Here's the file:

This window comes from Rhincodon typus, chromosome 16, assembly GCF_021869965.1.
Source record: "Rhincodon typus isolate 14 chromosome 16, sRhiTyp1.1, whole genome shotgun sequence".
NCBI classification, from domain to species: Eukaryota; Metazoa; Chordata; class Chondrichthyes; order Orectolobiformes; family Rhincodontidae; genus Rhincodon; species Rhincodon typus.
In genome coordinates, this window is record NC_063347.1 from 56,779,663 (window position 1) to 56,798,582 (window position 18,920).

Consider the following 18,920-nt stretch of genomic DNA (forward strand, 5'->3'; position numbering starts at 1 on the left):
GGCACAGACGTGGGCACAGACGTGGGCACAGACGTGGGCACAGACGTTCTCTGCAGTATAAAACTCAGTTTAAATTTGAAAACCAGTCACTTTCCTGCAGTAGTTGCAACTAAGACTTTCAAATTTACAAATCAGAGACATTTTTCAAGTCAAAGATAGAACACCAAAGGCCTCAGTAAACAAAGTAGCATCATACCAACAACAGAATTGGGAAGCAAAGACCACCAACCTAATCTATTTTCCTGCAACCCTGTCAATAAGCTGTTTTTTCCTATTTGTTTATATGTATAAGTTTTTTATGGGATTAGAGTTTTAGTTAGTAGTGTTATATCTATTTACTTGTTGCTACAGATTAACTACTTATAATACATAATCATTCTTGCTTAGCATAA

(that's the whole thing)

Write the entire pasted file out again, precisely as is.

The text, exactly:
This window comes from Rhincodon typus, chromosome 16, assembly GCF_021869965.1.
Source record: "Rhincodon typus isolate 14 chromosome 16, sRhiTyp1.1, whole genome shotgun sequence".
NCBI classification, from domain to species: Eukaryota; Metazoa; Chordata; class Chondrichthyes; order Orectolobiformes; family Rhincodontidae; genus Rhincodon; species Rhincodon typus.
In genome coordinates, this window is record NC_063347.1 from 56,779,663 (window position 1) to 56,798,582 (window position 18,920).

Consider the following 18,920-nt stretch of genomic DNA (forward strand, 5'->3'; position numbering starts at 1 on the left):
GGCACAGACGTGGGCACAGACGTGGGCACAGACGTGGGCACAGACGTTCTCTGCAGTATAAAACTCAGTTTAAATTTGAAAACCAGTCACTTTCCTGCAGTAGTTGCAACTAAGACTTTCAAATTTACAAATCAGAGACATTTTTCAAGTCAAAGATAGAACACCAAAGGCCTCAGTAAACAAAGTAGCATCATACCAACAACAGAATTGGGAAGCAAAGACCACCAACCTAATCTATTTTCCTGCAACCCTGTCAATAAGCTGTTTTTTCCTATTTGTTTATATGTATAAGTTTTTTATGGGATTAGAGTTTTAGTTAGTAGTGTTATATCTATTTACTTGTTGCTACAGATTAACTACTTATAATACATAATCATTCTTGCTTAGCATAA